A plastic straw takes about 200 years to get decomposed into smaller toxic parts.

Why hotels in Kerala should switch to bamboo and get rid of plastic straws permanently
news Environment Tuesday, June 06, 2017 - 15:03

On the occasion of World Environment Day on June 5, hotels in Kerala decided to ban the use of plastic straws. The hotels want to create awareness and work for the betterment of the environment through this move.    

Over 650 hotels associated with Kerala Travel Mart along with Approved and Classified Hotels of Kerala (AACHK) which has over 120 members, launched a campaign called ‘Refuse the straw’ on Monday.

A straw is among the ‘top 10’ items found during beach clean-ups and it takes about 200 years for it to get decomposed into smaller toxic parts, as per a report by Rajesh Abraham in the New Indian Express.

G Gopinathan, president of AACHK said, “We are starting this initiative on a trial basis. We hope to create awareness among the public on the need to eliminate plastic straws completely.”

Even though the campaign is a one-day affair, a lot of hotels have decided to carry on with this initiative. Andrew, Deputy General Manager of PJ Princess Regency, Ernakulam told The News Minute, “Though this is a one-day campaign, we have decided to take it further and create awareness. We cannot expect the customers to undertake the practice immediately but it will be beneficial in the long run.”

The hotels associations are still looking for alternatives to plastic straws but tourism organisation The Blue Yonder has already found one. They have started making bamboo straws available to people for promoting responsible tourism. Through their tree-planting initiative Travellers’ Forest in 2009, they asked the travellers to plant at least one tree near the Nila River in Kerala. Gradually, the tree planting exercise expanded to other places, including to lands owned by private individuals. Through this, the initiative encouraged the concept of one-metre forests.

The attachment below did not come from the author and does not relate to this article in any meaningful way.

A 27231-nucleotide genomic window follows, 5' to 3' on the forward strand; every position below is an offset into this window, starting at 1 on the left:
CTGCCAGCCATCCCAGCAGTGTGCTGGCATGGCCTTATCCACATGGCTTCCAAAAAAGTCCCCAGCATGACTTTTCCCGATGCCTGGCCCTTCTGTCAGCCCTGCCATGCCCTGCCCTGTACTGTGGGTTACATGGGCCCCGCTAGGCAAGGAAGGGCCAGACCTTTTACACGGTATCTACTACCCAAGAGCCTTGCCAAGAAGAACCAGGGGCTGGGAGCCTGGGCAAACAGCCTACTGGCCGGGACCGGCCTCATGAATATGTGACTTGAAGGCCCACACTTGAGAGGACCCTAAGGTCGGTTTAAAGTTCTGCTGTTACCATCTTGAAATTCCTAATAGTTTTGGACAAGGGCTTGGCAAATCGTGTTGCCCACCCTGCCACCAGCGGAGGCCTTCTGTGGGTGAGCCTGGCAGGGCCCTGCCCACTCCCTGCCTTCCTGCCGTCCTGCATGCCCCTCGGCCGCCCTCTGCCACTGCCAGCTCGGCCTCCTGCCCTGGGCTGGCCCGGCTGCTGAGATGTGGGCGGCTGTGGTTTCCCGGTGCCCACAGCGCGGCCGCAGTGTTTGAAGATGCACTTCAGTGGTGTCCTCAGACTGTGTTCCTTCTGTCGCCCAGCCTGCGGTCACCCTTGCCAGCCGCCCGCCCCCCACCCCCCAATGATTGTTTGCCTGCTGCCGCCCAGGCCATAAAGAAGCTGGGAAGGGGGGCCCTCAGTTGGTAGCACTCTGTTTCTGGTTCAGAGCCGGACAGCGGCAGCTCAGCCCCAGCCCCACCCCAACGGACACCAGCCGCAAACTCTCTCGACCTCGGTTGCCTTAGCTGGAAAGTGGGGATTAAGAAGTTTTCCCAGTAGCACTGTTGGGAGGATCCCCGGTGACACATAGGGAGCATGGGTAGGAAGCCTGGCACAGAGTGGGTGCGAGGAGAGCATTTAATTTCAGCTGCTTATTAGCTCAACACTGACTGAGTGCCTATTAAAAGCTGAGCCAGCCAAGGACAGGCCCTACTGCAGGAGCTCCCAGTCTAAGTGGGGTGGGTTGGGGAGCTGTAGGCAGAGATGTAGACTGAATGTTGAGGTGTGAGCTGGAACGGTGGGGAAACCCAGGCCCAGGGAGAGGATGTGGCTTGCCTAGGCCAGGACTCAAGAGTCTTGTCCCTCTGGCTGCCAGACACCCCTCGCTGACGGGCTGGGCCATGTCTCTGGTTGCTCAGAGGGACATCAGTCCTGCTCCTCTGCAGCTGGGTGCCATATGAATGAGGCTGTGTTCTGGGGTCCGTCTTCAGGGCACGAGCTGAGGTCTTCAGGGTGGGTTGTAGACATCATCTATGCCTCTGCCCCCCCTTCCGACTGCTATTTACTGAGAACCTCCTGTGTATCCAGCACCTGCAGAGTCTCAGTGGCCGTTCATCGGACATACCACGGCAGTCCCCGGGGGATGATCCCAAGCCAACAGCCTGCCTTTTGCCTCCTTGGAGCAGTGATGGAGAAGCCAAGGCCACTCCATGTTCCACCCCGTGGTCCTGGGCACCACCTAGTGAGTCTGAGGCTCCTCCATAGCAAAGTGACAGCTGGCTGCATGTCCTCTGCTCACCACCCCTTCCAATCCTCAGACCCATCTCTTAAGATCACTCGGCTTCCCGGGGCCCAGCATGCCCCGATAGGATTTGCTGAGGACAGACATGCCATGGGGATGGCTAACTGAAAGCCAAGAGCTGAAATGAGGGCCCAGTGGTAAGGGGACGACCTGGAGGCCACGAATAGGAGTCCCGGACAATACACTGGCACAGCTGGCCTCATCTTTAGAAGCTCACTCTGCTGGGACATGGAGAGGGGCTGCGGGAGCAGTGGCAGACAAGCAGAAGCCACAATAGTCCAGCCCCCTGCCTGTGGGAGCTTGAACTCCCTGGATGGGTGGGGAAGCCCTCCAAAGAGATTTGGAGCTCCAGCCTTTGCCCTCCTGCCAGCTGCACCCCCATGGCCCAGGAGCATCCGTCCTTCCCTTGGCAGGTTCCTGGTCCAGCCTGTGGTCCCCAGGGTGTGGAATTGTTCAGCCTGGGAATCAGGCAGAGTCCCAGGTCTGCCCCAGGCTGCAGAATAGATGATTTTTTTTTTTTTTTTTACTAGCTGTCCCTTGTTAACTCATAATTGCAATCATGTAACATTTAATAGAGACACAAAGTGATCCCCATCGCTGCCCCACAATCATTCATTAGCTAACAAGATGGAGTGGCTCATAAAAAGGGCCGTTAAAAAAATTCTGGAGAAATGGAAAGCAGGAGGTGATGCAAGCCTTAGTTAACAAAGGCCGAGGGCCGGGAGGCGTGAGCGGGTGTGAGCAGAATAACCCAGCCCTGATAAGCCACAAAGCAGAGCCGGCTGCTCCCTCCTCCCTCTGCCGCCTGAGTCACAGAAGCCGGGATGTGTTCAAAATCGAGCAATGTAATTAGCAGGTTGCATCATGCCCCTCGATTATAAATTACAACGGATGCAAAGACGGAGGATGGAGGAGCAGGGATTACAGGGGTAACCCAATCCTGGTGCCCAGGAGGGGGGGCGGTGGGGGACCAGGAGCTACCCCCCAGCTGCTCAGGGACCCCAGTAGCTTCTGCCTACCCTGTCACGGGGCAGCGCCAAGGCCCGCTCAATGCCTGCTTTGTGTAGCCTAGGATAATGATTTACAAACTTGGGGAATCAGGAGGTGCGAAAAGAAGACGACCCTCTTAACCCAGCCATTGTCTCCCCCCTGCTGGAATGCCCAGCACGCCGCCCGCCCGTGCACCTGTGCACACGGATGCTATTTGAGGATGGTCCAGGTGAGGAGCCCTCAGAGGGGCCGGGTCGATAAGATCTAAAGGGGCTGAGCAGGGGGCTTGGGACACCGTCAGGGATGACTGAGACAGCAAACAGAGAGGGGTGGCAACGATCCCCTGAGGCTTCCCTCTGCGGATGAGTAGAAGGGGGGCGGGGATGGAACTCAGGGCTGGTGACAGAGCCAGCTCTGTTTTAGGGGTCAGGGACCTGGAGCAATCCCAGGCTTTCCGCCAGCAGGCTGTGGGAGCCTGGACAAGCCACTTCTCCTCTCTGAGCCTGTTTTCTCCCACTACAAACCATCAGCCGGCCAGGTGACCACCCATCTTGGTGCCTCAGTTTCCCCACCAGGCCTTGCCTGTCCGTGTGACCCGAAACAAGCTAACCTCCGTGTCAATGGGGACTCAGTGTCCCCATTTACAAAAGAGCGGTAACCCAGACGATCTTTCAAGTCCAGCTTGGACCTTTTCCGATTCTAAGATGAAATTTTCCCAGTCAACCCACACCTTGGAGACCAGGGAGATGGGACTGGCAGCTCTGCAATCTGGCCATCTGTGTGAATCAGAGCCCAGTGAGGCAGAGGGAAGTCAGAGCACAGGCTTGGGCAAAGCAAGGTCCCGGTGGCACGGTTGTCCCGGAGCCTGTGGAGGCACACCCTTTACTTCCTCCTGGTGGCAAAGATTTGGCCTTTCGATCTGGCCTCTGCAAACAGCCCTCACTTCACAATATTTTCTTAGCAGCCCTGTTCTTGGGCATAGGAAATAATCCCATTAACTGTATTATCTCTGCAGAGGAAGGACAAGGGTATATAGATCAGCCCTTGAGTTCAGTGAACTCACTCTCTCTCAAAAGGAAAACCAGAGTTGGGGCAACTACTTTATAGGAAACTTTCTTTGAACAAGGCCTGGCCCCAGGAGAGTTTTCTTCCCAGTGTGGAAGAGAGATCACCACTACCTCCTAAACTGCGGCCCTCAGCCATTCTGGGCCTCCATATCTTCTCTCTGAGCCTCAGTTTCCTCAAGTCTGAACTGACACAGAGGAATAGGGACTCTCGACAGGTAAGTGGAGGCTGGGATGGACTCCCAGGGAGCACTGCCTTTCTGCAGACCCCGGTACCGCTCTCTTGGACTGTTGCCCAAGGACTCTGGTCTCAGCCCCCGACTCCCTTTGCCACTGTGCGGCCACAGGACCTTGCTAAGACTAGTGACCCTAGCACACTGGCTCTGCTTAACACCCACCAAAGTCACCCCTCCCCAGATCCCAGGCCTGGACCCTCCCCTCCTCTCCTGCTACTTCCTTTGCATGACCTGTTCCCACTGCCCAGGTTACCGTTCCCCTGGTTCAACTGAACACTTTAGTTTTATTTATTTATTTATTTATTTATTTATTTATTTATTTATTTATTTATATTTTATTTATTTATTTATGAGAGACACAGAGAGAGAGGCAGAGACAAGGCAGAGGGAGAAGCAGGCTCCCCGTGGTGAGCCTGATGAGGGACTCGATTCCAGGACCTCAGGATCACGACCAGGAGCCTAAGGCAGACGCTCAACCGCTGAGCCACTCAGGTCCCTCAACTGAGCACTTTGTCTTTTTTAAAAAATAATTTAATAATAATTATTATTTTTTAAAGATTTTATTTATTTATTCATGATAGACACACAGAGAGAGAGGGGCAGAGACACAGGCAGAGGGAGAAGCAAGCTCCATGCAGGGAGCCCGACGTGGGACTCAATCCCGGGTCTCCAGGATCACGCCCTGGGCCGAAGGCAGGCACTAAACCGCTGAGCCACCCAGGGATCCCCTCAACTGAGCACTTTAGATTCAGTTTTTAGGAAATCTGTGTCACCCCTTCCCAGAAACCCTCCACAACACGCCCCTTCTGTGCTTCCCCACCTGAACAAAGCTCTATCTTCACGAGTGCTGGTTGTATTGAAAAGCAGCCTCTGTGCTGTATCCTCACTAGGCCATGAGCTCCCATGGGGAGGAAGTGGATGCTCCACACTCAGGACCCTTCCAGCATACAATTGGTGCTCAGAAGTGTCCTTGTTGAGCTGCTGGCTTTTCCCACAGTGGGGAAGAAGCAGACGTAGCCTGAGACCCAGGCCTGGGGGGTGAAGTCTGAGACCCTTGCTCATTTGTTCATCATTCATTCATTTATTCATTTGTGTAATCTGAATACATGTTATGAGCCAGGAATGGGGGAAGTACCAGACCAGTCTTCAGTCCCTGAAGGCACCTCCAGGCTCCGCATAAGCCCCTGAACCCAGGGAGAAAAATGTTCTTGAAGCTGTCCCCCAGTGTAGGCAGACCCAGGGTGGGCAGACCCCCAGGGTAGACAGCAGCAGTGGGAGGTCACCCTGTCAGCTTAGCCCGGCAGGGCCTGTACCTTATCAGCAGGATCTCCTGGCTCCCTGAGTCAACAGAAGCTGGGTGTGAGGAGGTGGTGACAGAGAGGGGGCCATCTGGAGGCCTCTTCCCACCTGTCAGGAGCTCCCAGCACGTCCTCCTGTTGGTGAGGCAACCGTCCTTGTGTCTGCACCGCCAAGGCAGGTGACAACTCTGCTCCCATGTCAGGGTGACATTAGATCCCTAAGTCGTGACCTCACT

"Earlier we never used to provide our guests with straws when they were given tender coconuts. However, there would be a few in every group who would always ask for a straw. The idea of making straws out of bamboo came when we visited a friend's place in Thrissur last year. Although initially we tried making straws out of papaya, they turned out to be bitter. So, we switched to bamboo," said Gopinath Parayil, founder of Blue Yonder.

Bamboo plants are easy to grow and are an economical choice for everyone. Therefore, straws made out of bamboo could act as an ideal replacement for plastic straws.

ReadThis organization is promoting sustainable tourism, one bamboo straw at a time

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